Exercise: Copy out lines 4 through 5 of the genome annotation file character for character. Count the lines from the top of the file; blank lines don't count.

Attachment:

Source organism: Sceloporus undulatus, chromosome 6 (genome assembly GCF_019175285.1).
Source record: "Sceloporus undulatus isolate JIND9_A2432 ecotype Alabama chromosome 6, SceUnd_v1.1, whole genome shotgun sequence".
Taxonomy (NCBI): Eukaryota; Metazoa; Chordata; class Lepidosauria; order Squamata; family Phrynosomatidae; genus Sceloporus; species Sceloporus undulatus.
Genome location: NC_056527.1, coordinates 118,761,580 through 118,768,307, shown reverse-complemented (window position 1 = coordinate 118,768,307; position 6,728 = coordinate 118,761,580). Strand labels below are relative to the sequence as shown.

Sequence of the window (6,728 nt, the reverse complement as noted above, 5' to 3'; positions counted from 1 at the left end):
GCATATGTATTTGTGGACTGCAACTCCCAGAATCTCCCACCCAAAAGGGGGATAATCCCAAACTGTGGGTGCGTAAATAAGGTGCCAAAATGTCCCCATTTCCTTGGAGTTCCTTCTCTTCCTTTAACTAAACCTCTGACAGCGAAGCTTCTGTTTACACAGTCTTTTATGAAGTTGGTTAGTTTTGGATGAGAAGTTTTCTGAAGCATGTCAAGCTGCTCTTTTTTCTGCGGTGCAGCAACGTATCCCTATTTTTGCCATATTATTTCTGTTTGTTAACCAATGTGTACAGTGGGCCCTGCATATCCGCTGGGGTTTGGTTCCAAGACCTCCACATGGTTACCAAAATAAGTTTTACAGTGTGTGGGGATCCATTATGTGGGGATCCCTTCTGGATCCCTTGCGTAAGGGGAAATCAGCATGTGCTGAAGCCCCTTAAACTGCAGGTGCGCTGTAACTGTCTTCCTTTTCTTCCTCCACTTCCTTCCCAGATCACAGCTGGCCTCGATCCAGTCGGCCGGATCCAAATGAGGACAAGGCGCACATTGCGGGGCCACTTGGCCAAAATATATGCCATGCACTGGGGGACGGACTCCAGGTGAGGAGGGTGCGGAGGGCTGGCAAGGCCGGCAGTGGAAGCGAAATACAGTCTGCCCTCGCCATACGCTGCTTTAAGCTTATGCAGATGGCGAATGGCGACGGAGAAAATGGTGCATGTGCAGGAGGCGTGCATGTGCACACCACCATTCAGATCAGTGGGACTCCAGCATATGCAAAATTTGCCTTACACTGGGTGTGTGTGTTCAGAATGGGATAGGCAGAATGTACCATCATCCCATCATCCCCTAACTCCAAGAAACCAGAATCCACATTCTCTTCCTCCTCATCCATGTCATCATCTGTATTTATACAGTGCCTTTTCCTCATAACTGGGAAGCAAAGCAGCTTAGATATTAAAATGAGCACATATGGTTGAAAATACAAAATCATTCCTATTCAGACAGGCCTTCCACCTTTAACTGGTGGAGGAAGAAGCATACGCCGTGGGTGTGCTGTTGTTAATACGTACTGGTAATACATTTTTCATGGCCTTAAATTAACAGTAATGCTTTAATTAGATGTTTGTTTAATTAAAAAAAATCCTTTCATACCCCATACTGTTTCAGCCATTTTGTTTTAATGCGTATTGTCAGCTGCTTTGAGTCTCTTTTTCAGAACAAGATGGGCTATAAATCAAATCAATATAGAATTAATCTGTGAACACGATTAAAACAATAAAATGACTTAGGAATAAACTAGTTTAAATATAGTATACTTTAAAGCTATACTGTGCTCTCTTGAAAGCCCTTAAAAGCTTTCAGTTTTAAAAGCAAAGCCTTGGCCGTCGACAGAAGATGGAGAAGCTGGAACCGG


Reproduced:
Genome location: NC_056527.1, coordinates 118,761,580 through 118,768,307, shown reverse-complemented (window position 1 = coordinate 118,768,307; position 6,728 = coordinate 118,761,580). Strand labels below are relative to the sequence as shown.

Sequence of the window (6,728 nt, the reverse complement as noted above, 5' to 3'; positions counted from 1 at the left end):